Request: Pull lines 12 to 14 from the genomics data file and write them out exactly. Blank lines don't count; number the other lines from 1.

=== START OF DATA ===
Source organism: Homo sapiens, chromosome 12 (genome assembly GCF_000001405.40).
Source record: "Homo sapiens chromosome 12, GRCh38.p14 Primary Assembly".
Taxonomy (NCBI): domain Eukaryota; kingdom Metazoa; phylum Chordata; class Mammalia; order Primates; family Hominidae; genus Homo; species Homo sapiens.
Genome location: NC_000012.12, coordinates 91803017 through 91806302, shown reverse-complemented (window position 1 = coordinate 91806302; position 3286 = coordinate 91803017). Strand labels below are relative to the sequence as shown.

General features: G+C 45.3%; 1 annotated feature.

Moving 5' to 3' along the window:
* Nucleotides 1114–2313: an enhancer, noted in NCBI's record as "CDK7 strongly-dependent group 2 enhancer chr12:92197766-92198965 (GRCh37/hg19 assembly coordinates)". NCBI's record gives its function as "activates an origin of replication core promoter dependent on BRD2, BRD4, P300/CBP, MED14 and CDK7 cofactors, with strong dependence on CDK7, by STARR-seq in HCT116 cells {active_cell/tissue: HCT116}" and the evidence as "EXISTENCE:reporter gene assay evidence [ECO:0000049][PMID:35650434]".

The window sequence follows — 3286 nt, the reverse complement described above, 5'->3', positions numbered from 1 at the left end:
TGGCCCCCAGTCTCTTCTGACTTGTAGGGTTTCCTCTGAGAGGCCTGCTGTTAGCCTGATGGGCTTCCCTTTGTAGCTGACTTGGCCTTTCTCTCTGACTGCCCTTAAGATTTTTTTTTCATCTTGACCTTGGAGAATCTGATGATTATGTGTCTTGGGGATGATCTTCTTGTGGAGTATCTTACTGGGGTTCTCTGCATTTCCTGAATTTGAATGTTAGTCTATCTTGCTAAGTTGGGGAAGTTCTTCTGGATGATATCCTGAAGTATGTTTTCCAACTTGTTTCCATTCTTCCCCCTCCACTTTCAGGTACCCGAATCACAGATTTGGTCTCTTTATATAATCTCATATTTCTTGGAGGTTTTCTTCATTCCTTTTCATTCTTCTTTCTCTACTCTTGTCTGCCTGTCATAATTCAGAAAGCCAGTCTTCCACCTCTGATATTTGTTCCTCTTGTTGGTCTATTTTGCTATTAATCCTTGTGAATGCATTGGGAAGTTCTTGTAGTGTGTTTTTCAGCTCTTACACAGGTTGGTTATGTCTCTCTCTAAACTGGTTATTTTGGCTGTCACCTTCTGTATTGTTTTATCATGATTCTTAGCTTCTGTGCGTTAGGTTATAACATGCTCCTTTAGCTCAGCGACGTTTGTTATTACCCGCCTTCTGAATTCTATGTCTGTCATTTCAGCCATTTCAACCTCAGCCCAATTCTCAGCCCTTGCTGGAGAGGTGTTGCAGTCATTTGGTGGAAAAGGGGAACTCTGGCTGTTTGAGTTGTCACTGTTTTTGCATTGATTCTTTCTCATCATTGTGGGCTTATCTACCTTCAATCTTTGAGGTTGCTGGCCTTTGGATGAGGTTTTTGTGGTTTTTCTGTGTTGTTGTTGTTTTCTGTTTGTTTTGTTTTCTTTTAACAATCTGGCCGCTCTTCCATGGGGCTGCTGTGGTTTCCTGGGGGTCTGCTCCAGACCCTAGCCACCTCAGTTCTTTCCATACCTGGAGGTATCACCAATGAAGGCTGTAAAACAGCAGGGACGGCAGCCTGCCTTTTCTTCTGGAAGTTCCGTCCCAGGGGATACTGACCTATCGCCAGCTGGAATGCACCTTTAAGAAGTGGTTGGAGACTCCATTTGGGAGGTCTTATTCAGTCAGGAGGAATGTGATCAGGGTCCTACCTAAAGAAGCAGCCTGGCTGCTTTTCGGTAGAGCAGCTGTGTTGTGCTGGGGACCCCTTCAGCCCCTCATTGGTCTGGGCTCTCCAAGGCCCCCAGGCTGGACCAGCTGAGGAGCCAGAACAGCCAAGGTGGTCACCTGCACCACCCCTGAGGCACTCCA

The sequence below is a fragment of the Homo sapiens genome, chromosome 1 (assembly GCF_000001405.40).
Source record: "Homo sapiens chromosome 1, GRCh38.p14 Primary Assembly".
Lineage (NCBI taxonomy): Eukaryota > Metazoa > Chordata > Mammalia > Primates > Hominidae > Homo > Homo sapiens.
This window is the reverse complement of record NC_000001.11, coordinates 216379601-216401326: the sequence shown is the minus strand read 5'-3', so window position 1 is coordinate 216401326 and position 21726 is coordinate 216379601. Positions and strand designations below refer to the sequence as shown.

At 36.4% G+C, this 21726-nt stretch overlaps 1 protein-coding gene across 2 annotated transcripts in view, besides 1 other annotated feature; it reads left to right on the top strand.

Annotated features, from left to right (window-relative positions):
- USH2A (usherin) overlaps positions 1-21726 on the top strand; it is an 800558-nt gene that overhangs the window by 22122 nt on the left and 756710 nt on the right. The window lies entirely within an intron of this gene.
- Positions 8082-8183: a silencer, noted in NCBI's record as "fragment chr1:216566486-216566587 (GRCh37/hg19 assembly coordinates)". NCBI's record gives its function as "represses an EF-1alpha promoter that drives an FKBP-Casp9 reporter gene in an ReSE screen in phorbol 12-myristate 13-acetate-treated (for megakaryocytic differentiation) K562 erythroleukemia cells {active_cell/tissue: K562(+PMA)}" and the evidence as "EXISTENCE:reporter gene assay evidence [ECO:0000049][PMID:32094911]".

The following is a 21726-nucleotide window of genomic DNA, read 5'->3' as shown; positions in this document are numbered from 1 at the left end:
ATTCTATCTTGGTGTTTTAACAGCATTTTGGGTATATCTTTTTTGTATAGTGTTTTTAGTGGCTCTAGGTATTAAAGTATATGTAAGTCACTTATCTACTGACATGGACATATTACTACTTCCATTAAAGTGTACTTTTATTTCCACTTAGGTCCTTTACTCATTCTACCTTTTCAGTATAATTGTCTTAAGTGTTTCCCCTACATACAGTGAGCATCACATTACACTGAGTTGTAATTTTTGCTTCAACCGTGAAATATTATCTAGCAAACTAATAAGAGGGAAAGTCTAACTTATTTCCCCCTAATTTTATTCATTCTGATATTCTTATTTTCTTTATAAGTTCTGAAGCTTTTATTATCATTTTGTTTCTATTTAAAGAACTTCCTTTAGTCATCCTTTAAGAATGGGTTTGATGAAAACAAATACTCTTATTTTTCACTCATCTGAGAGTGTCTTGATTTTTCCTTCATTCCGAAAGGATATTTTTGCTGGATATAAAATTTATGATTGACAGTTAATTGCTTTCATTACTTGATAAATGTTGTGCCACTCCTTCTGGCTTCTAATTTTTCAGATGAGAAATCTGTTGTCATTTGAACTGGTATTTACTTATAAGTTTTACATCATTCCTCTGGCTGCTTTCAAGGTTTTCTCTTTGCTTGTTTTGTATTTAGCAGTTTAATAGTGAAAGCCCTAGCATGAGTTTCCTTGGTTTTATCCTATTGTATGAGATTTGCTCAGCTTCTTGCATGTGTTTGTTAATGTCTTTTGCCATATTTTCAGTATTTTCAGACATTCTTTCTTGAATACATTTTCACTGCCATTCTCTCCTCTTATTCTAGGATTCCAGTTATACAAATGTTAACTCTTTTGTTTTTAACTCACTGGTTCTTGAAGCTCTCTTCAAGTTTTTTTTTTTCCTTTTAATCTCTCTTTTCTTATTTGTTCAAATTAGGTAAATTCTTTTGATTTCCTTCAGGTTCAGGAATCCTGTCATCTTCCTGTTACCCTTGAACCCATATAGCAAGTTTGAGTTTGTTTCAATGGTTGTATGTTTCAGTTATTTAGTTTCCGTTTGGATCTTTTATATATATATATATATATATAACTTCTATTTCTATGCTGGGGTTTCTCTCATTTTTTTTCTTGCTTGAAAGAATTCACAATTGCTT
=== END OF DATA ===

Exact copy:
Lineage (NCBI taxonomy): Eukaryota > Metazoa > Chordata > Mammalia > Primates > Hominidae > Homo > Homo sapiens.
This window is the reverse complement of record NC_000001.11, coordinates 216379601-216401326: the sequence shown is the minus strand read 5'-3', so window position 1 is coordinate 216401326 and position 21726 is coordinate 216379601. Positions and strand designations below refer to the sequence as shown.

At 36.4% G+C, this 21726-nt stretch overlaps 1 protein-coding gene across 2 annotated transcripts in view, besides 1 other annotated feature; it reads left to right on the top strand.